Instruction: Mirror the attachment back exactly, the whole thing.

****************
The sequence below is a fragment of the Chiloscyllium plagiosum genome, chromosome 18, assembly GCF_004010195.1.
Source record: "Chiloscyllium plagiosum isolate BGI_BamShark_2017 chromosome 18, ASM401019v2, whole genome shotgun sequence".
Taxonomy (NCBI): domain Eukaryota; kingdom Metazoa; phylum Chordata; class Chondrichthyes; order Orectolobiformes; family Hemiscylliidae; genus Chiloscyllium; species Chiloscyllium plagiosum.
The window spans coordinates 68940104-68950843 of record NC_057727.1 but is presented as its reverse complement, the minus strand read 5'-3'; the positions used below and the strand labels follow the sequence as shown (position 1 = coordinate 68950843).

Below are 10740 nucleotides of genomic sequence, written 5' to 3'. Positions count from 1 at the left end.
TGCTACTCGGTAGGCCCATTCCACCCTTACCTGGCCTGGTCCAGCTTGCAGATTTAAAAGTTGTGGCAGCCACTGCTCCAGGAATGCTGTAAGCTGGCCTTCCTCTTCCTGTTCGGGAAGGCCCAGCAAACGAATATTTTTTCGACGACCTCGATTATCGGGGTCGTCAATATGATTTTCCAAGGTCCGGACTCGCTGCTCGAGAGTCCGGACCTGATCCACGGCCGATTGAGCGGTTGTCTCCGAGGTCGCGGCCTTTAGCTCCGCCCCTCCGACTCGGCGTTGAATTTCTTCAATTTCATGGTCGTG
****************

The sequence below is a fragment of the Chiloscyllium plagiosum genome, chromosome 18, assembly GCF_004010195.1.
Source record: "Chiloscyllium plagiosum isolate BGI_BamShark_2017 chromosome 18, ASM401019v2, whole genome shotgun sequence".
Taxonomy (NCBI): domain Eukaryota; kingdom Metazoa; phylum Chordata; class Chondrichthyes; order Orectolobiformes; family Hemiscylliidae; genus Chiloscyllium; species Chiloscyllium plagiosum.
The window spans coordinates 68940104-68950843 of record NC_057727.1 but is presented as its reverse complement, the minus strand read 5'-3'; the positions used below and the strand labels follow the sequence as shown (position 1 = coordinate 68950843).

Below are 10740 nucleotides of genomic sequence, written 5' to 3'. Positions count from 1 at the left end.
TGCTACTCGGTAGGCCCATTCCACCCTTACCTGGCCTGGTCCAGCTTGCAGATTTAAAAGTTGTGGCAGCCACTGCTCCAGGAATGCTGTAAGCTGGCCTTCCTCTTCCTGTTCGGGAAGGCCCAGCAAACGAATATTTTTTCGACGACCTCGATTATCGGGGTCGTCAATATGATTTTCCAAGGTCCGGACTCGCTGCTCGAGAGTCCGGACCTGATCCACGGCCGATTGAGCGGTTGTCTCCGAGGTCGCGGCCTTTAGCTCCGCCCCTCCGACTCGGCGTTGAATTTCTTCAATTTCATGGTCGTG